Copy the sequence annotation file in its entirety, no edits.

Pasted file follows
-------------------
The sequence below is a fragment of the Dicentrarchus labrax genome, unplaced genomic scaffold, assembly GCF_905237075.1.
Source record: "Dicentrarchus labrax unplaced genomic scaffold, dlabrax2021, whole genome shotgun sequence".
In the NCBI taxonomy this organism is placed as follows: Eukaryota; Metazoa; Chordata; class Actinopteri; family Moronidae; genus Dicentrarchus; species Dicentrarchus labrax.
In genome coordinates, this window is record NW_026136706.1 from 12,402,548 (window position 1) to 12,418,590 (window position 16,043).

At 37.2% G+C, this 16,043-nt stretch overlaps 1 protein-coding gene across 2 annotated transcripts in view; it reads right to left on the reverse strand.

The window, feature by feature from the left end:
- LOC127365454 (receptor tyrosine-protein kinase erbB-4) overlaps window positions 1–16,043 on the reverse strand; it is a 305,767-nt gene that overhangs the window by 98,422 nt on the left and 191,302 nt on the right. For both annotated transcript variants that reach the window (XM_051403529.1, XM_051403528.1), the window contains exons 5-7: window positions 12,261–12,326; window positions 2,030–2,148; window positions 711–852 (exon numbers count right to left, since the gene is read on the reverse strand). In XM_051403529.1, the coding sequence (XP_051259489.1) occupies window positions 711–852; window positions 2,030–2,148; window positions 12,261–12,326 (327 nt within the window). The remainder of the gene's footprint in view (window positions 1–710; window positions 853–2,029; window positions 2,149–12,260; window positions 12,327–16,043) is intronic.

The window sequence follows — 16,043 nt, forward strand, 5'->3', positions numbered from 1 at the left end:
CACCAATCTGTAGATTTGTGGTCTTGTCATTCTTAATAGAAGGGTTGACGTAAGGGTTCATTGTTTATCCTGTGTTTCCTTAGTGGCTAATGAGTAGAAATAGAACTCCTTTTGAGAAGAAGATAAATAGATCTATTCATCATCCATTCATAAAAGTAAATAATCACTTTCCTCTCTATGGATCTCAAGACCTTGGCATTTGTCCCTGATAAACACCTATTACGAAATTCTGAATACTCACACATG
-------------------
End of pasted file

The sequence below is a fragment of the Dicentrarchus labrax genome, unplaced genomic scaffold, assembly GCF_905237075.1.
Source record: "Dicentrarchus labrax unplaced genomic scaffold, dlabrax2021, whole genome shotgun sequence".
In the NCBI taxonomy this organism is placed as follows: Eukaryota; Metazoa; Chordata; class Actinopteri; family Moronidae; genus Dicentrarchus; species Dicentrarchus labrax.
In genome coordinates, this window is record NW_026136706.1 from 12,402,548 (window position 1) to 12,418,590 (window position 16,043).

At 37.2% G+C, this 16,043-nt stretch overlaps 1 protein-coding gene across 2 annotated transcripts in view; it reads right to left on the reverse strand.

The window, feature by feature from the left end:
- LOC127365454 (receptor tyrosine-protein kinase erbB-4) overlaps window positions 1–16,043 on the reverse strand; it is a 305,767-nt gene that overhangs the window by 98,422 nt on the left and 191,302 nt on the right. For both annotated transcript variants that reach the window (XM_051403529.1, XM_051403528.1), the window contains exons 5-7: window positions 12,261–12,326; window positions 2,030–2,148; window positions 711–852 (exon numbers count right to left, since the gene is read on the reverse strand). In XM_051403529.1, the coding sequence (XP_051259489.1) occupies window positions 711–852; window positions 2,030–2,148; window positions 12,261–12,326 (327 nt within the window). The remainder of the gene's footprint in view (window positions 1–710; window positions 853–2,029; window positions 2,149–12,260; window positions 12,327–16,043) is intronic.

The window sequence follows — 16,043 nt, forward strand, 5'->3', positions numbered from 1 at the left end:
CACCAATCTGTAGATTTGTGGTCTTGTCATTCTTAATAGAAGGGTTGACGTAAGGGTTCATTGTTTATCCTGTGTTTCCTTAGTGGCTAATGAGTAGAAATAGAACTCCTTTTGAGAAGAAGATAAATAGATCTATTCATCATCCATTCATAAAAGTAAATAATCACTTTCCTCTCTATGGATCTCAAGACCTTGGCATTTGTCCCTGATAAACACCTATTACGAAATTCTGAATACTCACACATG